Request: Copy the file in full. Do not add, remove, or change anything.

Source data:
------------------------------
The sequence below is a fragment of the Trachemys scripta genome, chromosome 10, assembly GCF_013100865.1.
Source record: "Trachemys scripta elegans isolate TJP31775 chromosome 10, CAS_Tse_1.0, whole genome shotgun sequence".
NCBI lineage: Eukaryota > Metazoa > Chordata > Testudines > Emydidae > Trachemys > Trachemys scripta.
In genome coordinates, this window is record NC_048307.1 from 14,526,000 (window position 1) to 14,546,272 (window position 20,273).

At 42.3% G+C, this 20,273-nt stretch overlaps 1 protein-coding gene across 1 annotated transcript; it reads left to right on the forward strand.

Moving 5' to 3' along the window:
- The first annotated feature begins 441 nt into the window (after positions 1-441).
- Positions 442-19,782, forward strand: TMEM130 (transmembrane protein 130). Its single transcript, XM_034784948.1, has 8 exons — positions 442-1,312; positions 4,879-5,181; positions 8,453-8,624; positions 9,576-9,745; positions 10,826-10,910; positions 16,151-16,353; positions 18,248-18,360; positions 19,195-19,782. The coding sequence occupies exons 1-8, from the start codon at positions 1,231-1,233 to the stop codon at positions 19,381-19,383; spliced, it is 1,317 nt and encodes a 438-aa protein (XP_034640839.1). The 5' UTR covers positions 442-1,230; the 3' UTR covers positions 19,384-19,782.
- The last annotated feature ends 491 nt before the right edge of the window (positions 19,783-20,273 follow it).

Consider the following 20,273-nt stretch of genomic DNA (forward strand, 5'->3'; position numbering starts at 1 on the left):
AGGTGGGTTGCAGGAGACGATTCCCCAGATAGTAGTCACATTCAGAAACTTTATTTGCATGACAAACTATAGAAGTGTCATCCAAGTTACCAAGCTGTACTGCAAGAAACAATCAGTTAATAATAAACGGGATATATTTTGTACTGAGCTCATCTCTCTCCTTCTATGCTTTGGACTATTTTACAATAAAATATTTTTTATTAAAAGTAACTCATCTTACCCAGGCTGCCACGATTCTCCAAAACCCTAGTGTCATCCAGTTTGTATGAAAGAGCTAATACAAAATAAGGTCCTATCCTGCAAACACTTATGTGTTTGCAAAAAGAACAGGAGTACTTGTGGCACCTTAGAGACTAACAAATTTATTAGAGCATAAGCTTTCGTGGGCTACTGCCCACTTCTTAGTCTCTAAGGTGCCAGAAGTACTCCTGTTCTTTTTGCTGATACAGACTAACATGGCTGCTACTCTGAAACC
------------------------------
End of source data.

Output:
The sequence below is a fragment of the Trachemys scripta genome, chromosome 10, assembly GCF_013100865.1.
Source record: "Trachemys scripta elegans isolate TJP31775 chromosome 10, CAS_Tse_1.0, whole genome shotgun sequence".
NCBI lineage: Eukaryota > Metazoa > Chordata > Testudines > Emydidae > Trachemys > Trachemys scripta.
In genome coordinates, this window is record NC_048307.1 from 14,526,000 (window position 1) to 14,546,272 (window position 20,273).

At 42.3% G+C, this 20,273-nt stretch overlaps 1 protein-coding gene across 1 annotated transcript; it reads left to right on the forward strand.

Moving 5' to 3' along the window:
- The first annotated feature begins 441 nt into the window (after positions 1-441).
- Positions 442-19,782, forward strand: TMEM130 (transmembrane protein 130). Its single transcript, XM_034784948.1, has 8 exons — positions 442-1,312; positions 4,879-5,181; positions 8,453-8,624; positions 9,576-9,745; positions 10,826-10,910; positions 16,151-16,353; positions 18,248-18,360; positions 19,195-19,782. The coding sequence occupies exons 1-8, from the start codon at positions 1,231-1,233 to the stop codon at positions 19,381-19,383; spliced, it is 1,317 nt and encodes a 438-aa protein (XP_034640839.1). The 5' UTR covers positions 442-1,230; the 3' UTR covers positions 19,384-19,782.
- The last annotated feature ends 491 nt before the right edge of the window (positions 19,783-20,273 follow it).

Consider the following 20,273-nt stretch of genomic DNA (forward strand, 5'->3'; position numbering starts at 1 on the left):
AGGTGGGTTGCAGGAGACGATTCCCCAGATAGTAGTCACATTCAGAAACTTTATTTGCATGACAAACTATAGAAGTGTCATCCAAGTTACCAAGCTGTACTGCAAGAAACAATCAGTTAATAATAAACGGGATATATTTTGTACTGAGCTCATCTCTCTCCTTCTATGCTTTGGACTATTTTACAATAAAATATTTTTTATTAAAAGTAACTCATCTTACCCAGGCTGCCACGATTCTCCAAAACCCTAGTGTCATCCAGTTTGTATGAAAGAGCTAATACAAAATAAGGTCCTATCCTGCAAACACTTATGTGTTTGCAAAAAGAACAGGAGTACTTGTGGCACCTTAGAGACTAACAAATTTATTAGAGCATAAGCTTTCGTGGGCTACTGCCCACTTCTTAGTCTCTAAGGTGCCAGAAGTACTCCTGTTCTTTTTGCTGATACAGACTAACATGGCTGCTACTCTGAAACC